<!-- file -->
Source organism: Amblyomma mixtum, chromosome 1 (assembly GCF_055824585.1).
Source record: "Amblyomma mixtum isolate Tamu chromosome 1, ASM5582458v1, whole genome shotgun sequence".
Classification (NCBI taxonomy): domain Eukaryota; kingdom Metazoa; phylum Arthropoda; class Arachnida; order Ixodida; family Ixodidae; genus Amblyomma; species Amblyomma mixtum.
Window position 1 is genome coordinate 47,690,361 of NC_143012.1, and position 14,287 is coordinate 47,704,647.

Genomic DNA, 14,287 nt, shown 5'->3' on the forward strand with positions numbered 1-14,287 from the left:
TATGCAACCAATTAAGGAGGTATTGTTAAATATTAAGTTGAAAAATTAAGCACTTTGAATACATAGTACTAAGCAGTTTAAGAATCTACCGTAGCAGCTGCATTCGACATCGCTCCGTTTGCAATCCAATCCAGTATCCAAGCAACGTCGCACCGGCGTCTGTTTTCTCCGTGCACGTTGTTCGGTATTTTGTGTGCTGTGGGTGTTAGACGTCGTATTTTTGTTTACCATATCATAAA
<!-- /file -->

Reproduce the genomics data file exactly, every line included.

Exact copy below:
Source organism: Amblyomma mixtum, chromosome 1 (assembly GCF_055824585.1).
Source record: "Amblyomma mixtum isolate Tamu chromosome 1, ASM5582458v1, whole genome shotgun sequence".
Classification (NCBI taxonomy): domain Eukaryota; kingdom Metazoa; phylum Arthropoda; class Arachnida; order Ixodida; family Ixodidae; genus Amblyomma; species Amblyomma mixtum.
Window position 1 is genome coordinate 47,690,361 of NC_143012.1, and position 14,287 is coordinate 47,704,647.

Genomic DNA, 14,287 nt, shown 5'->3' on the forward strand with positions numbered 1-14,287 from the left:
TATGCAACCAATTAAGGAGGTATTGTTAAATATTAAGTTGAAAAATTAAGCACTTTGAATACATAGTACTAAGCAGTTTAAGAATCTACCGTAGCAGCTGCATTCGACATCGCTCCGTTTGCAATCCAATCCAGTATCCAAGCAACGTCGCACCGGCGTCTGTTTTCTCCGTGCACGTTGTTCGGTATTTTGTGTGCTGTGGGTGTTAGACGTCGTATTTTTGTTTACCATATCATAAA